Their answers differed based on gender and sometimes based on race and generated the following findings:

  • Fifty-six percent of white male lawyers felt free to express anger, compared to only 40 percent of women lawyers of color and 44 percent of white women lawyers;
  • Two-thirds of male lawyers said they were rarely interrupted, compared to half of the women lawyers; and
  • Sixty-two percent of white male lawyers said they are not penalized for being assertive, compared to only 46 percent of women lawyers of color and 48 percent of white women lawyers.

A separate study led by Arizona State University psychology professor Jessica Salerno looked at anger in the courtroom.  The study, published in Law and Human Behavior, was summarized by Psychology Today, U.S. News & World Report and ASU Now.

In that study, nearly 700 people watched videos of male or female lawyers delivering  closing arguments using angry tones, and study participants were questioned about whether they would hire the lawyers.  The participants used positive aspects of the angry closings to justify hiring male lawyers but referred to negative aspects of anger to justify not hiring the female lawyers.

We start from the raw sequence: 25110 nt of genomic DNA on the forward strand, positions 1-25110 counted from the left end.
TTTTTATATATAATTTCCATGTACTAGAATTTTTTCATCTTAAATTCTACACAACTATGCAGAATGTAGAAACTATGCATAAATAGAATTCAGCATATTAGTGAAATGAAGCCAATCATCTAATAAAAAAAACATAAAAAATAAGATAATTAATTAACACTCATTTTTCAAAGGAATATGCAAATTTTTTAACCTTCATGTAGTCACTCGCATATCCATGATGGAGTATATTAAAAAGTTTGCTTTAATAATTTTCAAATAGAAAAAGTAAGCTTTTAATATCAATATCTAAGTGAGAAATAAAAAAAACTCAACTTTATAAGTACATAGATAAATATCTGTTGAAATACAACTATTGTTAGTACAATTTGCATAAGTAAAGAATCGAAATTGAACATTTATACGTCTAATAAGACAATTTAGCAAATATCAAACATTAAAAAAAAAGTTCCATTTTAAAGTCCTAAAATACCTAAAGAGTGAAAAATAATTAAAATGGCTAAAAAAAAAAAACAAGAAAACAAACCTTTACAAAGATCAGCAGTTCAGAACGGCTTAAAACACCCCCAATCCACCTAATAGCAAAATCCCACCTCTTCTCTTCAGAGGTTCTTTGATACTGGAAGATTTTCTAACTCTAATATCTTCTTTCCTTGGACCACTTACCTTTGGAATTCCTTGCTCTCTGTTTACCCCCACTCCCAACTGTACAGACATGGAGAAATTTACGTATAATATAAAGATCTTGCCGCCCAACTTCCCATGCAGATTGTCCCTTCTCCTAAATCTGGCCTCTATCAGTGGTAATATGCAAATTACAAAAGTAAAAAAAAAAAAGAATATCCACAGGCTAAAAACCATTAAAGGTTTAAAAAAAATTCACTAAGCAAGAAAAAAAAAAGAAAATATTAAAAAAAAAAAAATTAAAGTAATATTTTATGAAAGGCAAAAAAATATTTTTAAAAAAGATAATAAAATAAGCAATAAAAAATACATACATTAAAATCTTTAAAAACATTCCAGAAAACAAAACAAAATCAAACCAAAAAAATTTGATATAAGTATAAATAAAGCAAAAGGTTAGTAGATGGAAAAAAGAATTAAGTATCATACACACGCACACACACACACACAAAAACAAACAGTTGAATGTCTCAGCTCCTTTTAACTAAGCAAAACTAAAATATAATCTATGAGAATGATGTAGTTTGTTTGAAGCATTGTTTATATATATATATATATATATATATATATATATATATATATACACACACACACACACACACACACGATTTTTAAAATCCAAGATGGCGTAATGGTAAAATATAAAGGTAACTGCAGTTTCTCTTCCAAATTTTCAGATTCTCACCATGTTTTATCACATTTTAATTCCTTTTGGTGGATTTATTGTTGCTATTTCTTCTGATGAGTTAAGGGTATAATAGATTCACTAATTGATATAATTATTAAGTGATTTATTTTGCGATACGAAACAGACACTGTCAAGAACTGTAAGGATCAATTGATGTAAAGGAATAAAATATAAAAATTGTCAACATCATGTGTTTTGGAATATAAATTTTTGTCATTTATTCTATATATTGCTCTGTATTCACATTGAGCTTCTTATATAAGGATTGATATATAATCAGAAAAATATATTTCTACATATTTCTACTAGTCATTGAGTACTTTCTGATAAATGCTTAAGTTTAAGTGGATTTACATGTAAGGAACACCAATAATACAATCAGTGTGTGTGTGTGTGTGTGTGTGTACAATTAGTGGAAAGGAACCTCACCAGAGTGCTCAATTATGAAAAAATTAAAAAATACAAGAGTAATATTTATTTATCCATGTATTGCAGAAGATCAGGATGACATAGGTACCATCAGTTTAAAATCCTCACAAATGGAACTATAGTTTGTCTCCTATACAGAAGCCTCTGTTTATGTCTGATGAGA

The male lawyers, who demonstrated anger, were perceived as commanding, powerful, competent and hirable.  By contrast, the women lawyers who showed anger were identified as less competent, shrill, hysterical, grating and ineffective, according to the ASU Now article.  Professor Salerno concluded, as reported in U.S. News, that the study demonstrated that female lawyers can be penalized for showing the same characteristics as male lawyers.

As a result of these studies, women need to think twice about how they present themselves at the office and in the courtroom.  At the office, the reward is acceptance and promotion.  In the courtroom, the reward is to win.

One female trial lawyer, who is also a former judge and prosecutor, acknowledges the double standard and accepts the challenge.  However, she also has the following advice for women lawyers in the courtroom:  Wear dresses, low heeled shoes, little to no jewelry, smile a lot but don’t appear to be laughing.

The courtroom double standard is also examined in an Atlantic article by University of San Francisco law professor Lara Bazelon, a former public defender who interviewed more than two dozen female trial lawyers about their experiences.  Bazelon says that women lawyers have to deal with sexism and biases by judges, lawyers, jurors and clients.